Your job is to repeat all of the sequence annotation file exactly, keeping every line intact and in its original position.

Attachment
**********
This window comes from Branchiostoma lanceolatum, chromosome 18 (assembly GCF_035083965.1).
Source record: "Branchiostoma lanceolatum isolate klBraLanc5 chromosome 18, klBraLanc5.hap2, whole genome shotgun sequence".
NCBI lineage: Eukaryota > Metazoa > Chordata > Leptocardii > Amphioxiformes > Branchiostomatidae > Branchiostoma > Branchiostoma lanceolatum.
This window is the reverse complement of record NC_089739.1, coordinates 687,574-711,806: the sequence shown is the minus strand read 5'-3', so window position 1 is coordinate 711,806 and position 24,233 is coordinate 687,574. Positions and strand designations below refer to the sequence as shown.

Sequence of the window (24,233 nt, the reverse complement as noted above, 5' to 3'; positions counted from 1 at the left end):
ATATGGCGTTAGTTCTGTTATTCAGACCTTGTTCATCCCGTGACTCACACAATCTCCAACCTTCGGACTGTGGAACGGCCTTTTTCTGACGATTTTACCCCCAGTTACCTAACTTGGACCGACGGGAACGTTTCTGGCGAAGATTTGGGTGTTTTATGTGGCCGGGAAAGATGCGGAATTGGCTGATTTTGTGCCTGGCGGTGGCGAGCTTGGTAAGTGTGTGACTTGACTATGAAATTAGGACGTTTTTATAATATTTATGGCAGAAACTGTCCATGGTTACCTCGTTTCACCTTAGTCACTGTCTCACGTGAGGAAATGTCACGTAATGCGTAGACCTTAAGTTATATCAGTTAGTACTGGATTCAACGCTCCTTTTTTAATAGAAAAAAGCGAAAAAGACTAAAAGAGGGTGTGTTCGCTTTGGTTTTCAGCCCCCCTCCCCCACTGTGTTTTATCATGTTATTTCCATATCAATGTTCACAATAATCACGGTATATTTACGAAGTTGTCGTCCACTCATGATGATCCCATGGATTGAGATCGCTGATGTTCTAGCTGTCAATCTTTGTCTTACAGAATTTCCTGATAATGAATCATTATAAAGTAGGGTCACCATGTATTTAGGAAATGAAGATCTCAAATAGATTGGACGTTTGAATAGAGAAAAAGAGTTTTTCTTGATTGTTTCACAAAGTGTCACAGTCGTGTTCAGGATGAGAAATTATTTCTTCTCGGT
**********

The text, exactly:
This window comes from Branchiostoma lanceolatum, chromosome 18 (assembly GCF_035083965.1).
Source record: "Branchiostoma lanceolatum isolate klBraLanc5 chromosome 18, klBraLanc5.hap2, whole genome shotgun sequence".
NCBI lineage: Eukaryota > Metazoa > Chordata > Leptocardii > Amphioxiformes > Branchiostomatidae > Branchiostoma > Branchiostoma lanceolatum.
This window is the reverse complement of record NC_089739.1, coordinates 687,574-711,806: the sequence shown is the minus strand read 5'-3', so window position 1 is coordinate 711,806 and position 24,233 is coordinate 687,574. Positions and strand designations below refer to the sequence as shown.

Sequence of the window (24,233 nt, the reverse complement as noted above, 5' to 3'; positions counted from 1 at the left end):
ATATGGCGTTAGTTCTGTTATTCAGACCTTGTTCATCCCGTGACTCACACAATCTCCAACCTTCGGACTGTGGAACGGCCTTTTTCTGACGATTTTACCCCCAGTTACCTAACTTGGACCGACGGGAACGTTTCTGGCGAAGATTTGGGTGTTTTATGTGGCCGGGAAAGATGCGGAATTGGCTGATTTTGTGCCTGGCGGTGGCGAGCTTGGTAAGTGTGTGACTTGACTATGAAATTAGGACGTTTTTATAATATTTATGGCAGAAACTGTCCATGGTTACCTCGTTTCACCTTAGTCACTGTCTCACGTGAGGAAATGTCACGTAATGCGTAGACCTTAAGTTATATCAGTTAGTACTGGATTCAACGCTCCTTTTTTAATAGAAAAAAGCGAAAAAGACTAAAAGAGGGTGTGTTCGCTTTGGTTTTCAGCCCCCCTCCCCCACTGTGTTTTATCATGTTATTTCCATATCAATGTTCACAATAATCACGGTATATTTACGAAGTTGTCGTCCACTCATGATGATCCCATGGATTGAGATCGCTGATGTTCTAGCTGTCAATCTTTGTCTTACAGAATTTCCTGATAATGAATCATTATAAAGTAGGGTCACCATGTATTTAGGAAATGAAGATCTCAAATAGATTGGACGTTTGAATAGAGAAAAAGAGTTTTTCTTGATTGTTTCACAAAGTGTCACAGTCGTGTTCAGGATGAGAAATTATTTCTTCTCGGT